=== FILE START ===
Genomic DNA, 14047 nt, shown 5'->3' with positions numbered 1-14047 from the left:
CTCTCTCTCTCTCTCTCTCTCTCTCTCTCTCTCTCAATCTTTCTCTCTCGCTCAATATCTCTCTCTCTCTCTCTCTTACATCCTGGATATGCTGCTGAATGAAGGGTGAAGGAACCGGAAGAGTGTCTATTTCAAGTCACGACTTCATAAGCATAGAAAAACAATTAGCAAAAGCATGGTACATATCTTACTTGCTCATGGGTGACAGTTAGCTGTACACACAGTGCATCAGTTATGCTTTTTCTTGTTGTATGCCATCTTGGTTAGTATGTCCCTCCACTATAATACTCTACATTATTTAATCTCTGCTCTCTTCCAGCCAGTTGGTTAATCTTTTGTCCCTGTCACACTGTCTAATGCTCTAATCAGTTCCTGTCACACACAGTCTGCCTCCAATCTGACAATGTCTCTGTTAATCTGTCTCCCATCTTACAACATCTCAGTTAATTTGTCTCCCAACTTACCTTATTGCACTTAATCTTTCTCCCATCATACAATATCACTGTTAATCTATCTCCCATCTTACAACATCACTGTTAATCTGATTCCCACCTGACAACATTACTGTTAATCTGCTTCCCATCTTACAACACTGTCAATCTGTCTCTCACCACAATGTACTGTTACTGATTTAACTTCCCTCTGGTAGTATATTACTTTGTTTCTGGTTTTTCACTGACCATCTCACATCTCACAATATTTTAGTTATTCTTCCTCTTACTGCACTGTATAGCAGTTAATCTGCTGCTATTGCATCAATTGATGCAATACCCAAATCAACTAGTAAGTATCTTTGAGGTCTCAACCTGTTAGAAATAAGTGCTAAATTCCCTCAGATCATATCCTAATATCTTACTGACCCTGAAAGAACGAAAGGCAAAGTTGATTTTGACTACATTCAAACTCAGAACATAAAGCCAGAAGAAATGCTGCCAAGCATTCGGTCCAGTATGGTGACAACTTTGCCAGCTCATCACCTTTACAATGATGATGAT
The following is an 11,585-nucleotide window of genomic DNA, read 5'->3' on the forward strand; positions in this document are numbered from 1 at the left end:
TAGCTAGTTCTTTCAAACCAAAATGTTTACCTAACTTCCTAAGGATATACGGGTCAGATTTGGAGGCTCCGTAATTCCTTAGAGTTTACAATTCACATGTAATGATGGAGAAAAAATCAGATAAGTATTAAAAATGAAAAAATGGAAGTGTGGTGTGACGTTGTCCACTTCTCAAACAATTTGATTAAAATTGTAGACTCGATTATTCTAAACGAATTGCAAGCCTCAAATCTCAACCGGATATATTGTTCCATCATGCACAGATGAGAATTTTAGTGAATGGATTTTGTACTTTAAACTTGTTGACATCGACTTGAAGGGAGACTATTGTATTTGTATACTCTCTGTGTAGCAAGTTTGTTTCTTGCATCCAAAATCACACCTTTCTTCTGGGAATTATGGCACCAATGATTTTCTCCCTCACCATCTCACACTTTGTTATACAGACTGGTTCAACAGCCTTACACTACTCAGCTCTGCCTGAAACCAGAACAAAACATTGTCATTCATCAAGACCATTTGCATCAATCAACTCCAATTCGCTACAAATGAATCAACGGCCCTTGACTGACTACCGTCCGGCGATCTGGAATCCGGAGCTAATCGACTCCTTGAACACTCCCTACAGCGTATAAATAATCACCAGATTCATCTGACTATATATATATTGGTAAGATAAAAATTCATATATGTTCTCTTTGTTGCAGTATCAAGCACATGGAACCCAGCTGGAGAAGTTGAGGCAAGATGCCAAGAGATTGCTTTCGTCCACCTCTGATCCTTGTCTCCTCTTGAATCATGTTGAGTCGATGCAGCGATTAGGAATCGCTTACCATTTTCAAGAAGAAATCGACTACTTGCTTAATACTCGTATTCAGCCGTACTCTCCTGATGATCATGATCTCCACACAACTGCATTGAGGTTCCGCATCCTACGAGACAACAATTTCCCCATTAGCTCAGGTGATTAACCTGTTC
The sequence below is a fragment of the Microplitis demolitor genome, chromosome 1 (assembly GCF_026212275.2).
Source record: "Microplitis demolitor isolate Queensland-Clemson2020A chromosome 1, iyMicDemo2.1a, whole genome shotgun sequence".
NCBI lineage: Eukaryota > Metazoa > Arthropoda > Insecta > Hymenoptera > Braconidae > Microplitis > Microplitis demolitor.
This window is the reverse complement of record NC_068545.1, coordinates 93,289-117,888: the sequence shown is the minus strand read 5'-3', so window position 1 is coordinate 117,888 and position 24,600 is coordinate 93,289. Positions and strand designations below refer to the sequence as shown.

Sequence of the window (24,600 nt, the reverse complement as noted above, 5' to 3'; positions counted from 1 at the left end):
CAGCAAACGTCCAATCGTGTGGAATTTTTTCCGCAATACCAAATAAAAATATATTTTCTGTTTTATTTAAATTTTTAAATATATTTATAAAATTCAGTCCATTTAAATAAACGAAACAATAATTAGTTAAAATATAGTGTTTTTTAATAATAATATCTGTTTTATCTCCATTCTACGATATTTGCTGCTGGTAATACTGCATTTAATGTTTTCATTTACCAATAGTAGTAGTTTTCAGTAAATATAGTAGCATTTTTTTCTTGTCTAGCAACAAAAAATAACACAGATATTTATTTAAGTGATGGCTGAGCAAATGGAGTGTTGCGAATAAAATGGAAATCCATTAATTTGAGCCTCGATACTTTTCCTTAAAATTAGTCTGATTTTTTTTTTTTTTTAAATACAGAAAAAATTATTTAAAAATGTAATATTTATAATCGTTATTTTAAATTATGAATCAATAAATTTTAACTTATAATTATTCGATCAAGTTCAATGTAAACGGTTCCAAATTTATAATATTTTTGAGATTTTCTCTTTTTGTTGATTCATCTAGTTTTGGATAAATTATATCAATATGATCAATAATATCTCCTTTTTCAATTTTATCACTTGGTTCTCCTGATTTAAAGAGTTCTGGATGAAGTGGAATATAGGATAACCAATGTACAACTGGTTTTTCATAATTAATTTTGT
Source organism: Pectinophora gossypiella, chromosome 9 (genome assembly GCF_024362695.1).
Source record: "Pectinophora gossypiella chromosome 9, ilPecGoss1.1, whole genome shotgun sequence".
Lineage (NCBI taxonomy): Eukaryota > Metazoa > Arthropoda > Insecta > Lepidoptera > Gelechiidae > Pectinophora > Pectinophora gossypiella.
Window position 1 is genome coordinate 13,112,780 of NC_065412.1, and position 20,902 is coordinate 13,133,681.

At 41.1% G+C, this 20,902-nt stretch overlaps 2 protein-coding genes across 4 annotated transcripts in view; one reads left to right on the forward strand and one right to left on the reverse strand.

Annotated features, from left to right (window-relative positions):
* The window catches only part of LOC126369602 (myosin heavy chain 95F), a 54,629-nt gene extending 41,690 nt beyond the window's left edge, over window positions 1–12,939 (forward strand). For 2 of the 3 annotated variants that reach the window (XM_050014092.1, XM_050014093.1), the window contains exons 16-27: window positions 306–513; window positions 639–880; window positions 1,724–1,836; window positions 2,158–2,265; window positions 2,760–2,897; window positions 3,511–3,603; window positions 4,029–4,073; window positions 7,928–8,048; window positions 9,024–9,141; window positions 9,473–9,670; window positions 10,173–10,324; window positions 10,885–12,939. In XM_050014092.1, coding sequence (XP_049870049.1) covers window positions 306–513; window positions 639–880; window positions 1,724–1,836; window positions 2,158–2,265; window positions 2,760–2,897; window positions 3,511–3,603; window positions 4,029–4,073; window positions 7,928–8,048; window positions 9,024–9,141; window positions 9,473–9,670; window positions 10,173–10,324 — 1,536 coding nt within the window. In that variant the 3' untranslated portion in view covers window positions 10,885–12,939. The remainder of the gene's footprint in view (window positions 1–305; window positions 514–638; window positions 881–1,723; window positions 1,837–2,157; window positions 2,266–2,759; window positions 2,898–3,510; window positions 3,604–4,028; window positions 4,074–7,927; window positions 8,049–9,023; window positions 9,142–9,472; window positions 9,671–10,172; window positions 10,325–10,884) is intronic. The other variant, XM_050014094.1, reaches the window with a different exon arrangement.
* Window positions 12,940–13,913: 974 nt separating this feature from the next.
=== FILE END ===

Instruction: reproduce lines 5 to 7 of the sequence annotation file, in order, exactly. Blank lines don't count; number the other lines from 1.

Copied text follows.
The sequence below is a fragment of the Microplitis demolitor genome, chromosome 1 (assembly GCF_026212275.2).
Source record: "Microplitis demolitor isolate Queensland-Clemson2020A chromosome 1, iyMicDemo2.1a, whole genome shotgun sequence".
NCBI lineage: Eukaryota > Metazoa > Arthropoda > Insecta > Hymenoptera > Braconidae > Microplitis > Microplitis demolitor.